Silence and Remembering: Psalm 83


Today’s Sunday Psalms entry is written by Timothy Tennent.

Psalm 83 (NIV)

O God, do not remain silent;
    do not turn a deaf ear,
    do not stand aloof, O God.
See how your enemies growl,
    how your foes rear their heads.
With cunning they conspire against your people;
    they plot against those you cherish.
“Come,” they say, “let us destroy them as a nation,
    so that Israel’s name is remembered no more.”

With one mind they plot together;
    they form an alliance against you—
the tents of Edom and the Ishmaelites,
    of Moab and the Hagrites,
Byblos, Ammon and Amalek,
    Philistia, with the people of Tyre.
Even Assyria has joined them
    to reinforce Lot’s descendants.

Do to them as you did to Midian,
    as you did to Sisera and Jabin at the river Kishon,
10 who perished at Endor
    and became like dung on the ground.
11 Make their nobles like Oreb and Zeeb,
    all their princes like Zebah and Zalmunna,
12 who said, “Let us take possession
    of the pasturelands of God.”

13 Make them like tumbleweed, my God,
    like chaff before the wind.
14 As fire consumes the forest
    or a flame sets the mountains ablaze,
15 so pursue them with your tempest
    and terrify them with your storm.
16 Cover their faces with shame, Lord,
    so that they will seek your name.

17 May they ever be ashamed and dismayed;
    may they perish in disgrace.
18 Let them know that you, whose name is the Lord
    that you alone are the Most High over all the earth.

Sing this psalm with the Seedbed Psalter today! Visit the resource here.


One of the great continuities between Christians under the new covenant and the Jewish people under the old covenant is the recognition that redemption takes place in history. God acts in history. In this psalm, Asaph describes a very vulnerable point in Israel’s history where a number of their enemies have joined forces to attack Israel and conspire against them: “‘Come,’ they say, ‘let us destroy them as a nation, that the name of Israel be remembered no more’” (v. 4). They need the intervention of God in history.
The psalmist goes on to remember a whole range of moments in Israel’s historical past where God delivered them from their enemies. Asaph asks God for a repeat performance, and does so in graphic terms. He describes his enemies as “refuse” (v. 10), “tumbleweed” (v. 13), and “chaff” (v. 13), and looks for the day when God will “cover their faces with shame” (v. 16).

In reading these kinds of verses in the Psalms, we must always remember that they are, after all, prayers to God. The transference of anger and emotion is essential for our own healing. The last thirty years have brought a revolution in what is known as “victim rights” in our courtrooms. In the past, victims were often not even allowed to be present at the trial. Today, it is customary during the sentencing phase for victims and family members to be allowed to directly address the perpetrator of the crime. This has proven to be a very important stage of the healing process. In these situations, some people express anger and tell the person how their lives have been ruined by his or her crime. Some will tell a convicted criminal that they hope he or she will be sent to hell. Others express words of forgiveness to the criminal. The entire range of these expressions are important, and God’s Word has acknowledged and even embraced this for centuries. The Psalms are acts of worship and prayers before God; they are not describing actions against people.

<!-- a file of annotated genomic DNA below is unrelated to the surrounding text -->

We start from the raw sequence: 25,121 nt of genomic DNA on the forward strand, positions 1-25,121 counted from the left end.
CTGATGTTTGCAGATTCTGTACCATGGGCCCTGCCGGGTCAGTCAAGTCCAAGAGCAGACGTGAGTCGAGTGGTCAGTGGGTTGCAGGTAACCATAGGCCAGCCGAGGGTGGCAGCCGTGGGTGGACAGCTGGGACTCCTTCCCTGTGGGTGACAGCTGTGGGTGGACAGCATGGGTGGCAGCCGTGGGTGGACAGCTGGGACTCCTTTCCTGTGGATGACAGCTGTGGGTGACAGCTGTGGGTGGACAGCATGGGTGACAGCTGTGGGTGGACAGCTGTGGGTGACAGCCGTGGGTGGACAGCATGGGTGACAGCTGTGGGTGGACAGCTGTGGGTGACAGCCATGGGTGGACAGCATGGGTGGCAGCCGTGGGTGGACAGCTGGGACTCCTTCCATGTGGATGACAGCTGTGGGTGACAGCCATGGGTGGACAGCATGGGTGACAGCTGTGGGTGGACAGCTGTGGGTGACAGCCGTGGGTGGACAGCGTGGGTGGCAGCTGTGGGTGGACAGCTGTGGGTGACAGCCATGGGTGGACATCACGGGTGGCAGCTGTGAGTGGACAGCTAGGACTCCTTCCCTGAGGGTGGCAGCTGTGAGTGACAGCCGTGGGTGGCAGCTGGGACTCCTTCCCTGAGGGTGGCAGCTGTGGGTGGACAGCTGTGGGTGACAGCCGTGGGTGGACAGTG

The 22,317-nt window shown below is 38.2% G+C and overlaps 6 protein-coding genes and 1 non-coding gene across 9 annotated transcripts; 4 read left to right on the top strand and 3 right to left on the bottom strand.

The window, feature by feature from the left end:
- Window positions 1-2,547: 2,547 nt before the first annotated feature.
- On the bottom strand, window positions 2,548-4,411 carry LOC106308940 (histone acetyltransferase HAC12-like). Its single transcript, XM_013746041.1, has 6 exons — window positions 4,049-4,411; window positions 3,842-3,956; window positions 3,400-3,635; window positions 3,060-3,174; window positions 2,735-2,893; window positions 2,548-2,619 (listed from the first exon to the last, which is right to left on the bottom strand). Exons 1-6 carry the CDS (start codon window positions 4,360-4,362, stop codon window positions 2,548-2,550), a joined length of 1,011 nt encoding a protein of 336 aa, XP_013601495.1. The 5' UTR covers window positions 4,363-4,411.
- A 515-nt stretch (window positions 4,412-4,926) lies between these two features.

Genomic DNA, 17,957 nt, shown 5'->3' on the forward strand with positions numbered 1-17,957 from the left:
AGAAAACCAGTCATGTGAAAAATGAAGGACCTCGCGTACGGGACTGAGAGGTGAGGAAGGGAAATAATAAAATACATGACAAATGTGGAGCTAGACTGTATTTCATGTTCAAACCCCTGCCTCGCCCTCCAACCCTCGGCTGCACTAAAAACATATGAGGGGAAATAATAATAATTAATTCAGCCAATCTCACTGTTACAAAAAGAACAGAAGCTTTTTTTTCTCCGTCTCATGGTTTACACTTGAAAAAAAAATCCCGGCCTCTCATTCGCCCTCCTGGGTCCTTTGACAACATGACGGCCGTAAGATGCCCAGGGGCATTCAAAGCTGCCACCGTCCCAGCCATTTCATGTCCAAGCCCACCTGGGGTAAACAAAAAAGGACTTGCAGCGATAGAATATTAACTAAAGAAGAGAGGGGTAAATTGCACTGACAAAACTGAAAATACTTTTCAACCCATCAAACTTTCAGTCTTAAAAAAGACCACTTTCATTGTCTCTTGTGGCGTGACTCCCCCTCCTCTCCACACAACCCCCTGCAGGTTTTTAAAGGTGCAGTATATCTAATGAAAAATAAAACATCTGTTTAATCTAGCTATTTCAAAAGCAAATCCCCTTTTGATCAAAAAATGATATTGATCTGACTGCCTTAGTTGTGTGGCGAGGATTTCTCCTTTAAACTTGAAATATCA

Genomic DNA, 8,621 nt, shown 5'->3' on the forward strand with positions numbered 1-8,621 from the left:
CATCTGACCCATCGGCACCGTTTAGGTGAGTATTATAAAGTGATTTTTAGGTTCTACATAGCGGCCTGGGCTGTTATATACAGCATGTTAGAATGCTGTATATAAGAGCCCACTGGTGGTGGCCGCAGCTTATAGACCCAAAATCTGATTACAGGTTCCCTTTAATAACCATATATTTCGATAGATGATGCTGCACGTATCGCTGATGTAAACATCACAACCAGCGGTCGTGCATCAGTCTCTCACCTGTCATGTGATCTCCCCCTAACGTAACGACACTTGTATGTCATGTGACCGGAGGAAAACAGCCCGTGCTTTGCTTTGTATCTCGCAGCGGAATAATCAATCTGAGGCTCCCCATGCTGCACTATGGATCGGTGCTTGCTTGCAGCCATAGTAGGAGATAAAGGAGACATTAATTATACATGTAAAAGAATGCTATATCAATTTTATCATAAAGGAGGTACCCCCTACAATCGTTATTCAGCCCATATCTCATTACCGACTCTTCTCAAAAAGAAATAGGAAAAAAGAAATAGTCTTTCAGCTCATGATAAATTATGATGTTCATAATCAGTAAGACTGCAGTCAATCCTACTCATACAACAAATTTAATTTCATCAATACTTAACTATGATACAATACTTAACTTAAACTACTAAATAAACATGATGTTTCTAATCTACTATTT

Could it be that one of the ignored reasons for the rise of violence in our society is because of the decline in prayer? As previously mentioned, many of our churches have been turned into celebration centers so that prayers of anguish, lament, and anger are not given space. Without realizing it, we bottle up our anger and fears, put on a happy face, and try to clap our hands like those around us. But the Scriptures understand the nature of worship in far more expansive ways. These ancient worship leaders, like David, the sons of Korah, and Asaph, who wrote this psalm, knew better. God invites us to express our anger, fears, and frustrations to him. He can handle it. May this journey through the Psalms help to renovate your prayer life and bring you to a deeper understanding of the historical nature of redemption. God is not simply going to save you at some future point, when you die, and take you to heaven. That will happen, but he is already meeting us in the historical now of our lives, bringing grace, forgiveness, and healing.

As graphic as this psalm is, it actually concludes in a remarkable way, further illustrating the power of prayerful transference. In the last verse, Asaph actually comes to the point where he prays for the salvation of his enemies, saying, “Let them know that you, whose name is the Lord—that you alone are the Most High over all the earth” (v. 18).


Timothy C. Tennent is the President of Asbury Theological Seminary and a Professor of Global Christianity. His works include Invitation to World Missions: A Trinitarian Missiology for the Twenty-first Century and Theology in the Context of World Christianity: How the Global Church Is Influencing the Way We Think about and Discuss Theology. He blogs at and can be followed on twitter @TimTennent.